Young French people ‘head to Madrid’ to avoid curfews and closures

Young people in France have been flocking to Madrid for the weekend in order to skip restrictions and weekend lockdowns that have been imposed in some areas of their own country, according to a report by Madrid's TV channel TeleMadrid.

Madrid airport

Although Covid-19 infection figures in Madrid remain high, the Spanish capital has relatively relaxed restrictions compared to France and the rest of Spain.

In France, there is a nightly curfew between 6pm and 6am, while in Madrid the curfew only starts at 11pm.

All bars, restaurants, cinemas, theatres and museums also remain closed in France, while in Madrid bars and restaurants can stay open until the 11pm curfew, accepting their last customers at 10pm.

READ ALSO: LATEST: The updated Covid-19 rules and restrictions for regions around Spain

There is a limited capacity of 50 percent inside restaurants, but there is no limit on the terraces and up to six people can sit at one table outside.

Now, young people in France have reportedly cottoned on to the big differences in restrictions between the two countries and have been heading to the capital to escape for the weekend.

“The flights were absolutely full,” said one guy being interviewed by TeleMadrid at Madrid Barajas airport on Friday.

When asked why he had come to Spain, he simply said “for the restaurants”.

Another young French woman being interviewed said that she had come “for the fiestas”, while a third claimed that flights are “very cheap right now. You can find return flights from France to Madrid for around 70 to 150 euros.” 

Rules in other parts of Spain are not so relaxed, though.

In Catalonia, bars and restaurants have only been allowed to open for breakfast and again for lunch, and from Monday, March 8th, will be able to open until 5pm only. A curfew of 10pm has also been imposed in the coastal city.

Madrid currently has Spain’s third-highest coronavirus incidence rate per 100,000 inhabitants at 242, just behind Melilla and Ceuta.

Member comments

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  7. How will they come back though? You need to prove that you didn’t travel out of France before the 31st of January to be able to return.

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Where in France do you still need a face mask?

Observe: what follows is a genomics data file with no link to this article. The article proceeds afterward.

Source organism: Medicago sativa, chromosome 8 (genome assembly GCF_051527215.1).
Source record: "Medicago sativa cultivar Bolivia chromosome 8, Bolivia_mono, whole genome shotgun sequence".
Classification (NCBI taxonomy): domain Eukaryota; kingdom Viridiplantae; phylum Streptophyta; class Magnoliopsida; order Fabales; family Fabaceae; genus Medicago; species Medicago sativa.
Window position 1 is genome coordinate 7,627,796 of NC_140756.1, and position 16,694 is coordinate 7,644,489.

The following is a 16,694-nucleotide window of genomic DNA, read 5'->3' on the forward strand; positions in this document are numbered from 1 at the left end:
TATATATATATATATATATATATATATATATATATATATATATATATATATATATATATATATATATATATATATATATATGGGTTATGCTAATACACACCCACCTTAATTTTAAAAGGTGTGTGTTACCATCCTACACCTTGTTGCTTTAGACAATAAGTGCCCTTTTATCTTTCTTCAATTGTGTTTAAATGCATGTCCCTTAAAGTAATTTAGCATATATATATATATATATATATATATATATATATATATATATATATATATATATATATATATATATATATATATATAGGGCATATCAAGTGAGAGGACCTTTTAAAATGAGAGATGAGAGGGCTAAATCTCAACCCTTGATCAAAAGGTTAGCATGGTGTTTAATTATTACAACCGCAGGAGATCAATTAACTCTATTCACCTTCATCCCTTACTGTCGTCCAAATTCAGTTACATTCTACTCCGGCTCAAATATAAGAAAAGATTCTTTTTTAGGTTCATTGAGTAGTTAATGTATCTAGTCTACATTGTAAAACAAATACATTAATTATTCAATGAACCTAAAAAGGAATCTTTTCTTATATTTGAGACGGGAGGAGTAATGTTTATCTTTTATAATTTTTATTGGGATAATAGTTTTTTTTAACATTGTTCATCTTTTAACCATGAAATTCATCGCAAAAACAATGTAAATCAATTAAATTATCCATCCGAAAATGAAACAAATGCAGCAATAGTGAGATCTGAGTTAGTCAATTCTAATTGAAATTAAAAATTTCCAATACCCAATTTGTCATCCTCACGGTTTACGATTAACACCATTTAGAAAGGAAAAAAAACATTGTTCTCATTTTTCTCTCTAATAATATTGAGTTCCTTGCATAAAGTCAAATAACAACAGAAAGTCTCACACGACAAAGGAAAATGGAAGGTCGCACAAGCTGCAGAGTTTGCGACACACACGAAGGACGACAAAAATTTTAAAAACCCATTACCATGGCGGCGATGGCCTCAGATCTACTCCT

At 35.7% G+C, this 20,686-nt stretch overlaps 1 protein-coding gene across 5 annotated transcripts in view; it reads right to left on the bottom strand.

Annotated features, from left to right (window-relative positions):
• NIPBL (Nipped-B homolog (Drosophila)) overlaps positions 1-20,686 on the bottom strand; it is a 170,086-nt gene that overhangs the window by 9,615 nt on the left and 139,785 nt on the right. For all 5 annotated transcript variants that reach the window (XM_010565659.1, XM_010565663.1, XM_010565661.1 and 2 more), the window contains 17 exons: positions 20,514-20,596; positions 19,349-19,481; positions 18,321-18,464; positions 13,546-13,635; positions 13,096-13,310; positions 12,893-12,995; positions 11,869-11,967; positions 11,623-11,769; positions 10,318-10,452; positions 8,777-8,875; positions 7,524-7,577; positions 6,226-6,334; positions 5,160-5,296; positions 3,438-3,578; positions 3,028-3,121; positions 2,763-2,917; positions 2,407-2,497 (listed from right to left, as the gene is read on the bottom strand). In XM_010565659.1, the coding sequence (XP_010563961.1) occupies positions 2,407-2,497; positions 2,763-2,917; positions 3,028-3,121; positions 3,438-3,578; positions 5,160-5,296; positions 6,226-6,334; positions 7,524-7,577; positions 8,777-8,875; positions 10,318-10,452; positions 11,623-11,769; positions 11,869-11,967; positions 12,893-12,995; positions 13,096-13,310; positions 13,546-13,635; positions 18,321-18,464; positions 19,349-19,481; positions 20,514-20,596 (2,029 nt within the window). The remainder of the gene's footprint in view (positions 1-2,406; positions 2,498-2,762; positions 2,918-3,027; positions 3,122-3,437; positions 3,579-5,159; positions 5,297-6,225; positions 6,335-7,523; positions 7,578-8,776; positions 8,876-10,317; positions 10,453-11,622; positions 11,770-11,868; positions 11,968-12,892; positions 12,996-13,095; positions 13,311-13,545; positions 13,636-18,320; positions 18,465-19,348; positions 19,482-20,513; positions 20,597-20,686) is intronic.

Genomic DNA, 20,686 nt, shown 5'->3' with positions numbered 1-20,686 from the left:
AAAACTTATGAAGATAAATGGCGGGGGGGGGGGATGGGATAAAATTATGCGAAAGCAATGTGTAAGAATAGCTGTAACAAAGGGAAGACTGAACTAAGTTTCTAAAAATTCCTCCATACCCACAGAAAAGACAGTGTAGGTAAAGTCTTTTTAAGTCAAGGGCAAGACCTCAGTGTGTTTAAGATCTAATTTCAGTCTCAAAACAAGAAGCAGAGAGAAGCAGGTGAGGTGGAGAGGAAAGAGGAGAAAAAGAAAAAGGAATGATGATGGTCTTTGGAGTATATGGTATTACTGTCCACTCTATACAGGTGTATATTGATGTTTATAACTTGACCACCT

In France, masks will no longer be required on indoor transport as of Monday, May 16th. Here are rules and recommendations that are still in place:

Where in France do you still need a face mask?

Members of the public in France have been asked to wear face masks for the most part of two years, at times even outside in the street.

Since March 14th, 2022, the facial coverings have no longer been mandatory in most establishments such as shops, and as of Monday, May 16th, it will no longer be mandatory on indoor public transport. 

As of May 16th, you will therefore no longer be required to wear a mask in the following transports:

  • Buses and coaches
  • Subways and streetcars
  • RER and TER
  • TGV and interregional lines
  • Taxis

Regarding airplanes whether or not you must wear a mask is a bit more complicated.

On Wednesday, May 11th, the European Aviation Safety Agency (EASA) announced that from May 16th onward it would no longer be required to wear a mask in airports and on board aircraft in the European Union. However, Germany has stated that it does not have the intention of lifting its requirement of wearing a mask on its airlines – this would include the Lufthansa airline. Thus, it will be necessary for passengers to still very to rules each airline has in place, which could be the case when travelling to a country that still has indoor mask requirements in place.

EASA Executive Director Patrick Ky specified that vulnerable people should continue to wear masks, and that “a passenger who is coughing and sneezing should strongly consider wearing a face mask, to reassure those seated nearby.”

Masks still obligatory in medical settings

However, it will still be mandatory for caregivers, patients and visitors in health care facilities, specifically including hospitals, pharmacies, medical laboratories, retirement homes, and establishments for the disabled. 

For people who are vulnerable either due to their age or their status as immunocompromised, wearing a mask will continue to be recommended, though not required, particularly for enclosed spaces and in large gatherings.

Masks are also still recommended for people who test positive, people who might have come in contact with Covid-19, symptomatic people and healthcare professionals.

Will masks come back?

It is possible. French Health Minister Olivier Véran does not exclude the return of mandatory mask-wearing, should the health situation require it.

What are the other Covid-19 restrictions that remain in place?

The primary restriction that has not changed is the French government’s regulation for testing positive: If you are unvaccinated and test positive, isolation is still required for 10 days, if you are vaccinated, this requirement is seven days. Isolation can be reduced from 10 to 7 days or from 7 to 5 days if a negative covid test is performed, and symptoms are no longer present.

READ MORE: EXPLAINED: What Covid restrictions remain in place in France?

The French Health Ministry still recommends following sanitary measures such as: wearing a mask in places where it is still mandatory, hand washing, regular ventilation of rooms, coughing or sneezing into your elbow, and using a single-use handkerchief (tissue).